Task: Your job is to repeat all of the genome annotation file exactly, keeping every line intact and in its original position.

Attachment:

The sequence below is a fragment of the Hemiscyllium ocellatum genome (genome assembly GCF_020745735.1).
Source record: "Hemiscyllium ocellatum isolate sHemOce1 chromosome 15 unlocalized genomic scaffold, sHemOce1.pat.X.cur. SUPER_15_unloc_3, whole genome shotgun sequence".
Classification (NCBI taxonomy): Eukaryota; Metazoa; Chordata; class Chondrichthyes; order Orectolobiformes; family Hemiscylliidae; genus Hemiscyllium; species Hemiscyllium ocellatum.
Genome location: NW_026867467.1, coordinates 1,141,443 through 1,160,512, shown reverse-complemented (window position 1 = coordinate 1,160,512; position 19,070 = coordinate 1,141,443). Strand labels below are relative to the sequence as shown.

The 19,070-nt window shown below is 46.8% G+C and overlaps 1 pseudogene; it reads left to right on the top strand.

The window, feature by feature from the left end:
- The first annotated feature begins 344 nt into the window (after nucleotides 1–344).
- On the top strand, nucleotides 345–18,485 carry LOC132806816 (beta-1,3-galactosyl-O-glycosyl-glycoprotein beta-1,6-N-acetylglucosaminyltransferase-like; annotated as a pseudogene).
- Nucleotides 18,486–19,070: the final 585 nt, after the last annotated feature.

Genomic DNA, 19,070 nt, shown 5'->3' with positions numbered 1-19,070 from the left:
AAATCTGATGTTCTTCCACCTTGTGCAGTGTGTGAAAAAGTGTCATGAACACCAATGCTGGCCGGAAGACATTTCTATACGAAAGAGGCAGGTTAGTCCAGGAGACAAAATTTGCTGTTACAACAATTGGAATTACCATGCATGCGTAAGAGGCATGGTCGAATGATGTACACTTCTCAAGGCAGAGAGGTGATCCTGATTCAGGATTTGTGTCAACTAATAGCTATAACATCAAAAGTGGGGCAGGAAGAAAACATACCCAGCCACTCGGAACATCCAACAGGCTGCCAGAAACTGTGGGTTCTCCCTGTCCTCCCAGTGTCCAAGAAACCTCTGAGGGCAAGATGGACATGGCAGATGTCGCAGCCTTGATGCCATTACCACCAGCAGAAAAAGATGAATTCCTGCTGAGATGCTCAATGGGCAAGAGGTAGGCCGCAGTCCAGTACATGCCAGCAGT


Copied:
The sequence below is a fragment of the Hemiscyllium ocellatum genome (genome assembly GCF_020745735.1).
Source record: "Hemiscyllium ocellatum isolate sHemOce1 chromosome 15 unlocalized genomic scaffold, sHemOce1.pat.X.cur. SUPER_15_unloc_3, whole genome shotgun sequence".
Classification (NCBI taxonomy): Eukaryota; Metazoa; Chordata; class Chondrichthyes; order Orectolobiformes; family Hemiscylliidae; genus Hemiscyllium; species Hemiscyllium ocellatum.
Genome location: NW_026867467.1, coordinates 1,141,443 through 1,160,512, shown reverse-complemented (window position 1 = coordinate 1,160,512; position 19,070 = coordinate 1,141,443). Strand labels below are relative to the sequence as shown.

The 19,070-nt window shown below is 46.8% G+C and overlaps 1 pseudogene; it reads left to right on the top strand.

The window, feature by feature from the left end:
- The first annotated feature begins 344 nt into the window (after nucleotides 1–344).
- On the top strand, nucleotides 345–18,485 carry LOC132806816 (beta-1,3-galactosyl-O-glycosyl-glycoprotein beta-1,6-N-acetylglucosaminyltransferase-like; annotated as a pseudogene).
- Nucleotides 18,486–19,070: the final 585 nt, after the last annotated feature.

Genomic DNA, 19,070 nt, shown 5'->3' with positions numbered 1-19,070 from the left:
AAATCTGATGTTCTTCCACCTTGTGCAGTGTGTGAAAAAGTGTCATGAACACCAATGCTGGCCGGAAGACATTTCTATACGAAAGAGGCAGGTTAGTCCAGGAGACAAAATTTGCTGTTACAACAATTGGAATTACCATGCATGCGTAAGAGGCATGGTCGAATGATGTACACTTCTCAAGGCAGAGAGGTGATCCTGATTCAGGATTTGTGTCAACTAATAGCTATAACATCAAAAGTGGGGCAGGAAGAAAACATACCCAGCCACTCGGAACATCCAACAGGCTGCCAGAAACTGTGGGTTCTCCCTGTCCTCCCAGTGTCCAAGAAACCTCTGAGGGCAAGATGGACATGGCAGATGTCGCAGCCTTGATGCCATTACCACCAGCAGAAAAAGATGAATTCCTGCTGAGATGCTCAATGGGCAAGAGGTAGGCCGCAGTCCAGTACATGCCAGCAGT